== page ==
Attachment 1598726

Attachment 1598725

Over a few days, I got the fuel pump replaced. What was in the car was S.E.V brand. I donít recall the brand but the new pump was made by a Chennai based company. During the process of fitting the new fuel pump, my mechanic re did the plumbing of the fuel delivery hose. We used Maruti Omni petrol rubber pipes and clamps to secure the pipe and also fitted a Purolator fuel filter just under the battery frame. This addressed concerns of fuel delivery. The real test will be driving around on a hot summer day.

After a gap of a week, one morning I start the car and the engine does not sound right. One cylinder isnít firing. Mechanic comes to the rescue and identifies a faulty plug, 2nd from the radiator side. We replace it and it is all good. I am not sure whether to read this as good intention or just a way to make money, my mechanic suggested we replace some key electrical components. They were the Ignition Coil, new spark plugs, new high tension cables, Condenser and contact breaker points inside the distributor. For the Distributor, Condensor and contact breaker points, I got original Lucas TVS parts. The high tension cable was of some brand called Bharat and the plugs used are of Maruti Omni with spacers as they are longer than the original short plugs. I donít understand the reason behind the mechanic using these plugs instead of stock. He claims the stock plugs are not as good as they used to be. Unfortunately, the third plug is jammed so we replace only three plugs. I instruct the mechanic not to force open the jammed plug. For now, Iíve sprayed WD40 and hope that I can get the plug out. In parallel, I picked up NGK BPR5HS plugs. I hear they are the best plugs out there for this car. I have not fitted them yet.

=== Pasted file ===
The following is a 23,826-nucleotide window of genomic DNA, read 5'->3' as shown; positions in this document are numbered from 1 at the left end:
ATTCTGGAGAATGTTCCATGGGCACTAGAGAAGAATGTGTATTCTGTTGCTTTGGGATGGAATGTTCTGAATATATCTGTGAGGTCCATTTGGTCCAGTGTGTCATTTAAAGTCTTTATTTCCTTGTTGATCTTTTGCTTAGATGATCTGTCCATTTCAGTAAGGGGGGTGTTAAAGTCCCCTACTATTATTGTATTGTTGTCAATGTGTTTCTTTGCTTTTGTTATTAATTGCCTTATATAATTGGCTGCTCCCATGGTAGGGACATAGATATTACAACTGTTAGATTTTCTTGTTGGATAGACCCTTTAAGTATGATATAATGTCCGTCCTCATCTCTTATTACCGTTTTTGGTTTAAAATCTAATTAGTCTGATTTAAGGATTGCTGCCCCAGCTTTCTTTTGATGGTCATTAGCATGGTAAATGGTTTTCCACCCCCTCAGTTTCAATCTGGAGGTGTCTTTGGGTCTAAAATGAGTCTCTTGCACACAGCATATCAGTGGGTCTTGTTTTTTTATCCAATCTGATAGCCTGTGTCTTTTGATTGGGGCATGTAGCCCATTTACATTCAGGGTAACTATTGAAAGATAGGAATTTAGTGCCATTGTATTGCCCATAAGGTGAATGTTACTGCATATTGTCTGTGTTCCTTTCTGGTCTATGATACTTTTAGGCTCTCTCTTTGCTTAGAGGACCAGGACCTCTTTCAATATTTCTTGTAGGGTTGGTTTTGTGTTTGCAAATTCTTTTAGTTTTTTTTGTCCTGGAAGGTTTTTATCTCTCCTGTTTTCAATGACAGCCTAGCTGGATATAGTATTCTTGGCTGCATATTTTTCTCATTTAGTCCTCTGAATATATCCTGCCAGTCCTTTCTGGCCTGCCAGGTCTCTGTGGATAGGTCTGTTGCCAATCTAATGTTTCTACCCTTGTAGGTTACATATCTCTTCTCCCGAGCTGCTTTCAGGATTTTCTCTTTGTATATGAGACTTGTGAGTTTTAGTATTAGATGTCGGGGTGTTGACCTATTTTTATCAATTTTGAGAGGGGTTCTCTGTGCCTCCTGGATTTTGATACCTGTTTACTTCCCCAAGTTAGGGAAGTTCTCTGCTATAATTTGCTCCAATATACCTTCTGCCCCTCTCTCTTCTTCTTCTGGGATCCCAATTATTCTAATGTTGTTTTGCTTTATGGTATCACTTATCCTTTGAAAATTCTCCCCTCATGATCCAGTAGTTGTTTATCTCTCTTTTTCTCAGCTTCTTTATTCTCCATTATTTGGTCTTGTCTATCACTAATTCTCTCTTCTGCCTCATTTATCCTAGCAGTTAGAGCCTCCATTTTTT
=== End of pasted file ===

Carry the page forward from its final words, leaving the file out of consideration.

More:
Next step was to clean the carburetor, put in new carburetor seals, a new jet, adjust the tappets, put in a new rubber grommet between the carburetor and air filter and do a tune up. I got some brand called Kappco but the seals for the jets were no good. I picked up original Solex seals this morning. Though it seems like something I can do myself, Iíll wait for my mechanic to come and fix them.

I am looking for a little rubber grommet that sits beside the oil filter canister. The rubber grommet is to route the fuel delivery pipe from the fuel pump to the carburetor. Right now, the fuel pipe runs through the loop beside the oil filter canister. The presence of the rubber grommet will secure the fuel delivery pipe better. Basically, it wonít sag as it travels to the carburetor. Do look at the image of the engine bay and observe the fuel pipe going towards the oil filter canister.

Attachment 1598724

After all this work, I seem to have a car that sounds well tuned. There is one peculiar problem though and this is a recent development. After the car has run and I turn off the engine, I can hear a single click noise coming from somewhere in the engine bay. It comes in intervals of 30 seconds and takes a few minutes before it completely stops. It is the sound of something metal clicking or expanding/contracting. This is a noise that is louder than the cat converter tingling noise you hear from a modern day car. I canít figure out what this is and I am little worried. The engine sounds perfect while running though.

Starting problem has not gone away though. It is no problem if I start the car every day. Cranking problem occurs if I havenít cranked the car in a couple of days. It still takes about 5-6 cranks which isnít normal. I am not too worried about this as once she cranks, it is no problem at all while running or any re cranks with a hot engine.

That is all folks.
Sandeep please check whether the engine is getting over heated as it may lead to vapour lock. It is not advisable to go for an electric pump in your car assuming that you have a solex carburetor without a return Line . Mechanical pumps should be fine as long it is in order and I have been using it in my super select without any issue .
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Old 1st February 2017, 09:49   #1584
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Sandeep please check whether the engine is getting over heated as it may lead to vapour lock.